Setting up your Node.js project for Codespaces

Get started with your JavaScript, Node.js, or TypeScript project in Codespaces by creating a custom dev container.

Codespaces está disponible para las organizaciones que utilicen GitHub Team o Nube de GitHub Enterprise. Para obtener más información, consulta la sección "Productos de GitHub".

Introduction

This guide shows you how to set up your JavaScript, Node.js, or TypeScript project in Codespaces. It will take you through an example of opening your project in a codespace, and adding and modifying a dev container configuration from a template.

Prerequisites

  • You should have an existing JavaScript, Node.js, or TypeScript project in a repository on GitHub.com. If you don't have a project, you can try this tutorial with the following example: https://github.com/microsoft/vscode-remote-try-node
  • You must have Codespaces enabled for your organization.

Step 1: Open your project in a codespace

  1. Under the repository name, use the Code drop-down menu, and in the Codespaces tab, click New codespace.

    New codespace button

    If you don’t see this option, Codespaces isn't available for your project. See Access to Codespaces for more information.

When you create a codespace, your project is created on a remote VM that is dedicated to you. By default, the container for your codespace has many languages and runtimes including Node.js, JavaScript, Typescript, nvm, npm, and yarn. It also includes a common set of tools like git, wget, rsync, openssh, and nano.

You can customize your codespace by adjusting the amount of vCPUs and RAM, adding dotfiles to personalize your environment, or by modifying the tools and scripts installed.

Codespaces uses a file called devcontainer.json to store configurations. On launch Codespaces uses the file to install any tools, dependencies, or other set up that might be needed for the project. For more information, see "Introduction to dev containers."

Step 2: Add a dev container to your codespace from a template

The default codespaces container will support running Node.js projects like vscode-remote-try-node out of the box. By setting up a custom container you can customize the tools and scripts that run as part of codespace creation and ensure a fully reproducible environment for all Codespaces users in your repository.

To set up your project with a custom container, you will need to use a devcontainer.json file to define the environment. In Codespaces you can add this either from a template or you can create your own. For more information on dev containers, see "Introduction to dev containers".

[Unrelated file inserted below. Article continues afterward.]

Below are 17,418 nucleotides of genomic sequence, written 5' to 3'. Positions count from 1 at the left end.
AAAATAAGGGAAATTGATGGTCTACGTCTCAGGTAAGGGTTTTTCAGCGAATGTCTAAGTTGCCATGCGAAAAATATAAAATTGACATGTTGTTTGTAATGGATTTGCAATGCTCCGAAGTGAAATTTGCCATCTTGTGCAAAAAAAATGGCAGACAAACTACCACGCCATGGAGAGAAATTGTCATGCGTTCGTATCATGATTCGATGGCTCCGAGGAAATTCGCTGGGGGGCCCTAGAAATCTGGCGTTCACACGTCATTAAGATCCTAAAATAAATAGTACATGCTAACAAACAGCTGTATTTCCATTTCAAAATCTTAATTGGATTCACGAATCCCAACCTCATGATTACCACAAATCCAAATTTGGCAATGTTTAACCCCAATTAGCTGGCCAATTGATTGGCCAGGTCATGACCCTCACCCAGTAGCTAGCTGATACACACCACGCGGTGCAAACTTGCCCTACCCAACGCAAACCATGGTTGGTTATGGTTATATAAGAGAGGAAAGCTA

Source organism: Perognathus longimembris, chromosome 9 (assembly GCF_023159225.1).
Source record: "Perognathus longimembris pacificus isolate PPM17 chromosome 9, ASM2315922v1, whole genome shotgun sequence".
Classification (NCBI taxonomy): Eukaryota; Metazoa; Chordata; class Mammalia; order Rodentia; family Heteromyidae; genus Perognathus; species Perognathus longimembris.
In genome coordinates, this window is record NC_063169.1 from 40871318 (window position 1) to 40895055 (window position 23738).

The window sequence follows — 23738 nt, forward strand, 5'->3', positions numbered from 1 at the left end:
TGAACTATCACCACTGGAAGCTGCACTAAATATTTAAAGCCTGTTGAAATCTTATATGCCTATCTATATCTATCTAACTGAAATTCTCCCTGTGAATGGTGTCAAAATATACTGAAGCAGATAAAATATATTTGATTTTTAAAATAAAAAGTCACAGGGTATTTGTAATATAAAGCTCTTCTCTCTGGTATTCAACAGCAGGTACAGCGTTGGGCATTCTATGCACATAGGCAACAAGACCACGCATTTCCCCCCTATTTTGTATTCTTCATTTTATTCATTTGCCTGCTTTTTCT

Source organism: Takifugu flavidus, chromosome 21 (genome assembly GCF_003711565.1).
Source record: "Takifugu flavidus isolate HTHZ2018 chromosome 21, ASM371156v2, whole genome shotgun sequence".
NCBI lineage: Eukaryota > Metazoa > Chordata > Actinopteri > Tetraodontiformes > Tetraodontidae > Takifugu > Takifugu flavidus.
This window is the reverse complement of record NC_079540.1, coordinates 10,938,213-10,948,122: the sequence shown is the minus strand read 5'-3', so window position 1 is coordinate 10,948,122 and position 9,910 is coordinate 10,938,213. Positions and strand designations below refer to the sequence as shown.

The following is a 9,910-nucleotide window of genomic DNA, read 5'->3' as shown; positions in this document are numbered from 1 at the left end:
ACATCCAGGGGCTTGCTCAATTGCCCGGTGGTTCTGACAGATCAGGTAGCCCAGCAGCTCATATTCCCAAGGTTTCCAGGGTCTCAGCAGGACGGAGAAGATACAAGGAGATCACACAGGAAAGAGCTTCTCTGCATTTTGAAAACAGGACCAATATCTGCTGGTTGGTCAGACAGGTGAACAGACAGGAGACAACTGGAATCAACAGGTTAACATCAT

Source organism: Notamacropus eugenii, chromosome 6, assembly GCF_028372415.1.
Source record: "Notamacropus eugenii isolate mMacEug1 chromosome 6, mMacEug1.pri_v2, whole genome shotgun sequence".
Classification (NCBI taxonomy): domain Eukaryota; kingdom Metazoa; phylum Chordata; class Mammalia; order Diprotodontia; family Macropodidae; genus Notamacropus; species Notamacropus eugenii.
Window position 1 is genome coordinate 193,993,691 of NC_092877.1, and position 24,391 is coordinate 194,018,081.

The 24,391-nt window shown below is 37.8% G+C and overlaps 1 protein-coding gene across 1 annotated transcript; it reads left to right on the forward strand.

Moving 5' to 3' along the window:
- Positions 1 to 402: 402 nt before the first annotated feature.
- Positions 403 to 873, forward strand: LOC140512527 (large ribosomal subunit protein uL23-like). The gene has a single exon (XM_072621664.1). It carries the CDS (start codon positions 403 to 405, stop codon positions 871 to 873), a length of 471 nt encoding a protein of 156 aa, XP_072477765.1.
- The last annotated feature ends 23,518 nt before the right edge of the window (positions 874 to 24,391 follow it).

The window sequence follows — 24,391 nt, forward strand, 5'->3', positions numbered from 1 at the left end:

1. Access the VS Code Command Palette (Shift + Command + P / Ctrl + Shift + P), then start typing "dev container". Selecciona Codespaces: Agregar archivos de configuración del contenedor de desarrollo....

    "Codespaces: Add Development Container Configuration Files..." in the VS Code Command Palette

  2. For this example, click Node.js. If you need additional features you can select any container that’s specific to Node or a combination of tools such as Node and MongoDB. Select Node option from the list

  3. Click the recommended version of Node.js. Node.js version selection

  4. Accede a la VS Code Command Palette (Shift + Command + P/ Ctrl + Shift + P) y luego comienza a escribir "rebuild". Selecciona Codespaces: Reconstruir contenedor.

    Opción de recompilar contenedor

Anatomy of your dev container

Adding the Node.js dev container template adds a .devcontainer folder to the root of your project's repository with the following files:

  • devcontainer.json
  • Dockerfile

The newly added devcontainer.json file defines a few properties that are described after the sample.

devcontainer.json

// For format details, see https://aka.ms/devcontainer.json. For config options, see the README at:
// https://github.com/microsoft/vscode-dev-containers/tree/v0.162.0/containers/javascript-node
{
	"name": "Node.js",
	"build": {
		"dockerfile": "Dockerfile",
		// Update 'VARIANT' to pick a Node version: 10, 12, 14
		"args": { "VARIANT": "14" }
	},

	// Set *default* container specific settings.json values on container create.
	"settings": {
		"terminal.integrated.shell.linux": "/bin/bash"
	},

	// Add the IDs of extensions you want installed when the container is created.
	"extensions": [
		"dbaeumer.vscode-eslint"
	],

	// Use 'forwardPorts' to make a list of ports inside the container available locally.
	// "forwardPorts": [],

	// Use 'postCreateCommand' to run commands after the container is created.
	// "postCreateCommand": "yarn install",